Okay, give them this much: their bloodlust stops just short of the execution chamber door. The military prosecutors of the case against Bradley Manning, assumedly with the support of the Obama administration, have brought the virulent charge of "aiding the enemy" against the Army private who leaked state secrets. Yet they claim to have magnanimously taken the death penalty off the table. All they want to do is lock Manning up and throw away the key because, so they claim, he did nothing short of personally lend a hand to archfiend Osama bin Laden. This echoes the charge repeatedly made by top U.S. officials that he and WikiLeaks have "blood on their hands" for releasing a trove of military and State Department documents.
We're talking about the very officials who planned and oversaw Washington's wars in Iraq, Afghanistan, and elsewhere in the backlands of the planet and who have searched their own hands in vain for any signs of blood. (None at all, they don't hesitate to assure us.) Among them are those, military and civilian, who set up our torture prisons at Guantanamo and in Afghanistan, are ultimately responsible for the perversions of Abu Ghraib, and oversaw kidnappings off the streets of global cities. These are the folks whose Air Force blew away at least six wedding parties in Iraq and Afghanistan, whose drones have killed hundreds, if not thousands of civilians, and whose special operations forces recently seem to have been involved in the torture, murder, and secret burial of Afghan civilians.
I could go on, but why bother since it was all done "legally," which means they can retire to corporate boards of their choice, rake in money from speeches, and write their memoirs, while Manning, whose motive (to judge by the online conversations he had) was to end the bloodletting, reveal information about American crimes, and to shut down our wars will have no memoir to write, no life to live. It can't get worse than that, can it?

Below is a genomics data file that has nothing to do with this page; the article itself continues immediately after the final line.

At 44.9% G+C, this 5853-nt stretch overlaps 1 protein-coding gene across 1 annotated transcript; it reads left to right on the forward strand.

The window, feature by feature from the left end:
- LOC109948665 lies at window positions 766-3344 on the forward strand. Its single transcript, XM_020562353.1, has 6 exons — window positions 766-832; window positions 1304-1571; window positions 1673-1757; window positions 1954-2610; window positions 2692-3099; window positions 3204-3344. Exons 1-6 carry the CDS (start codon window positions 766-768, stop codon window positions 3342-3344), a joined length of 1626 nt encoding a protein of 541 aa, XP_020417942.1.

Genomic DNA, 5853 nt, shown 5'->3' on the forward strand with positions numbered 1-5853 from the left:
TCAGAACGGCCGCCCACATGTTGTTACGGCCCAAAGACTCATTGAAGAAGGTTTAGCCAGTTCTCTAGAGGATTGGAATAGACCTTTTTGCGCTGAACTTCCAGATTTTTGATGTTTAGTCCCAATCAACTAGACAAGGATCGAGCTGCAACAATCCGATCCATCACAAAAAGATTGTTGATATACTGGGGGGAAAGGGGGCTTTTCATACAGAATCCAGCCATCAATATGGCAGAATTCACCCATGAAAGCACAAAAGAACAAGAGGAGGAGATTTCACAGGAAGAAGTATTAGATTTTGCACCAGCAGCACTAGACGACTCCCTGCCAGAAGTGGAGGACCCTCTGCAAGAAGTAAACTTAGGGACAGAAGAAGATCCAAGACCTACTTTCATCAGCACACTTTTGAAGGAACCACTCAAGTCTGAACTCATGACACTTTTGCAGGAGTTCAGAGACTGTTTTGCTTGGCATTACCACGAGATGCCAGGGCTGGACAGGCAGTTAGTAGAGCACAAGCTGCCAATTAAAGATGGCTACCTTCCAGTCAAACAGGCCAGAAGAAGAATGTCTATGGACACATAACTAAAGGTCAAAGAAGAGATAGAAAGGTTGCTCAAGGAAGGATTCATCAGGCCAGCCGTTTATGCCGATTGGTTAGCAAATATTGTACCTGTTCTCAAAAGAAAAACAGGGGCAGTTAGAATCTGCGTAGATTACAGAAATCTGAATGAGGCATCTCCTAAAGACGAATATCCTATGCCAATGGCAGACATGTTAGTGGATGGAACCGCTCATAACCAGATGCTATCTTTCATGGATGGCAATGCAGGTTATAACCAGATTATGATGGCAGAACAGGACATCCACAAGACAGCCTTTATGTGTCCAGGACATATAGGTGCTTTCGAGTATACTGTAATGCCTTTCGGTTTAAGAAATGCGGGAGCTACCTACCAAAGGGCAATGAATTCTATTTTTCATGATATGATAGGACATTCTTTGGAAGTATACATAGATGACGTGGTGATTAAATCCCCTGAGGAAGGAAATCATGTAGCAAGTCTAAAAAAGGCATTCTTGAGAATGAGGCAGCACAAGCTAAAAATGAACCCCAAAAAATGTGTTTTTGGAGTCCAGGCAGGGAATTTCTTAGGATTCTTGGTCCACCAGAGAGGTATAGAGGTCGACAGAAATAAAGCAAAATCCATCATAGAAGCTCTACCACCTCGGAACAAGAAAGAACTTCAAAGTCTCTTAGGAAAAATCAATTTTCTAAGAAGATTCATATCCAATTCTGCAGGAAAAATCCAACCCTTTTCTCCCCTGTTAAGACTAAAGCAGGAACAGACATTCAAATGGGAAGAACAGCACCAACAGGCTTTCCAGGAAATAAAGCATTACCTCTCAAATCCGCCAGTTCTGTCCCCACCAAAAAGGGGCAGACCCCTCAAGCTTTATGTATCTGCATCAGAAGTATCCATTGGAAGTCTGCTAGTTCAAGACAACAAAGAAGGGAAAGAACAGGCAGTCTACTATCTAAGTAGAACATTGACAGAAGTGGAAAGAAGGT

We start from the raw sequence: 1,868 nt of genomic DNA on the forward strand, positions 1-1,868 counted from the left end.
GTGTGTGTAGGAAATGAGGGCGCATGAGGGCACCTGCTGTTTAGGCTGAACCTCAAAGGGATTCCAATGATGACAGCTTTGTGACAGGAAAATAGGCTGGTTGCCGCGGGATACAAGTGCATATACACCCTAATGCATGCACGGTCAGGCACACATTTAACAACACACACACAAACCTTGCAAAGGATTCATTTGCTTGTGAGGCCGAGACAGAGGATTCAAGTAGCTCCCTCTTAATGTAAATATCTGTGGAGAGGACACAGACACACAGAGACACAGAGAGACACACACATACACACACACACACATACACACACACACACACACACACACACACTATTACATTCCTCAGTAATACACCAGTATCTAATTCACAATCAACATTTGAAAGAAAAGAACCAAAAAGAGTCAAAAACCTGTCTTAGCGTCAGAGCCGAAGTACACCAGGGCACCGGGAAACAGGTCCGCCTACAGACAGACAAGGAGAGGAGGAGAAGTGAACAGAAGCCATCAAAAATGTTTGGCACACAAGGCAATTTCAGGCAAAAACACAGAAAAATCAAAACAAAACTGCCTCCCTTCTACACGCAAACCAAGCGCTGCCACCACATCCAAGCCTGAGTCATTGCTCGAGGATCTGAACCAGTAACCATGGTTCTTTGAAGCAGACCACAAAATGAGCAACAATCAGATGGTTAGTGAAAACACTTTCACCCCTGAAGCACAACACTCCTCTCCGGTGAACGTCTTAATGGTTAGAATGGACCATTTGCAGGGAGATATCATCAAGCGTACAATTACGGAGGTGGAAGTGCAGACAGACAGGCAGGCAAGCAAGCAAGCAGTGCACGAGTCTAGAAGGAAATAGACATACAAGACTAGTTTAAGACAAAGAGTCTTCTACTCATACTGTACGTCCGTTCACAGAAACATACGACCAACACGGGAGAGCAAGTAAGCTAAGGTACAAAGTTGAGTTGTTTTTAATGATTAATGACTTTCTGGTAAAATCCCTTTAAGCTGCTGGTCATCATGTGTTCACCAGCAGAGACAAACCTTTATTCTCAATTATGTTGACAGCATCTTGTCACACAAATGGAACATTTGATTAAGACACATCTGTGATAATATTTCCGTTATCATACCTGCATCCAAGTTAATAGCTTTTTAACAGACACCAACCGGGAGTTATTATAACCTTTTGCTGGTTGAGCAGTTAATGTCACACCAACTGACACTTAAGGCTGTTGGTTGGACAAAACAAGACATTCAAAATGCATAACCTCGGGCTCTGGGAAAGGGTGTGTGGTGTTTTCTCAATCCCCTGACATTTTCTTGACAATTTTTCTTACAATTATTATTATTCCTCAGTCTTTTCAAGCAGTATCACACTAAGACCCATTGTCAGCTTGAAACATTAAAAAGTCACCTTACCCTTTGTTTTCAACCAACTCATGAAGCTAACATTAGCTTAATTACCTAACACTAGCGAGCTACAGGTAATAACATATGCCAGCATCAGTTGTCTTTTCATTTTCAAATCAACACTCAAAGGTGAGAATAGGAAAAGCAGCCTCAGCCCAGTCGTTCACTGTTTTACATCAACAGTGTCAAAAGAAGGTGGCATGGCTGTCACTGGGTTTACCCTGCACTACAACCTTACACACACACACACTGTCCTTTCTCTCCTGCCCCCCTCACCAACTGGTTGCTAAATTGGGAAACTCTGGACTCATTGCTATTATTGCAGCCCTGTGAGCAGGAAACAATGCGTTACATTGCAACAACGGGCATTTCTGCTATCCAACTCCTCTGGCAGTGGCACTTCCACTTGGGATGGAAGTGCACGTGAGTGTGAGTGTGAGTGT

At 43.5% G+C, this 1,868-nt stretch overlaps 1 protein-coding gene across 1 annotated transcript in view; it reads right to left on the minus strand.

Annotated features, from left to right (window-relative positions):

Given what we now know about the U.S. military's unwillingness to pursue prosecutions of rape in its own ranks, its eagerness to pursue Manning to the edge of the grave should be considered striking. We're talking about a national security state that -- as recent revelations have made clear -- can imagine just about no boundaries when it comes to surveilling its own population and none whatsoever when it comes to protecting its own actions from the eyes of the public. In that sense, Manning truly crossed a red line. Rape? A mere nothing compared to his crime. After all, he was aiding the most dangerous enemy of all: not Osama bin Laden, but Americans who want to breach the ever-expanding secrecy of the National Security Complex.
As Chase Madar (the Nation magazine's blogger at the Manning trial) suggests at TomDispatch.com today in "How Dystopian Secrecy Leads to Clueless Wars," right now there seem to be few crimes more dangerous than shining a light on the secret workings of the U.S. government and its military. Admittedly, President Obama entered the Oval Office promising on Day One to let the "sunshine" in on government operations. Manning fulfilled the president's promise in the only way a 22-year-old who had seen terrible things in Iraq could imagine doing. Maybe it wasn't elegant by the president's high standards, but it was effective. He deserves something better than the worst the U.S. military and Washington can throw at him. He deserves a life, and if that life in the end proves as valuable as it's been so far, a memoir.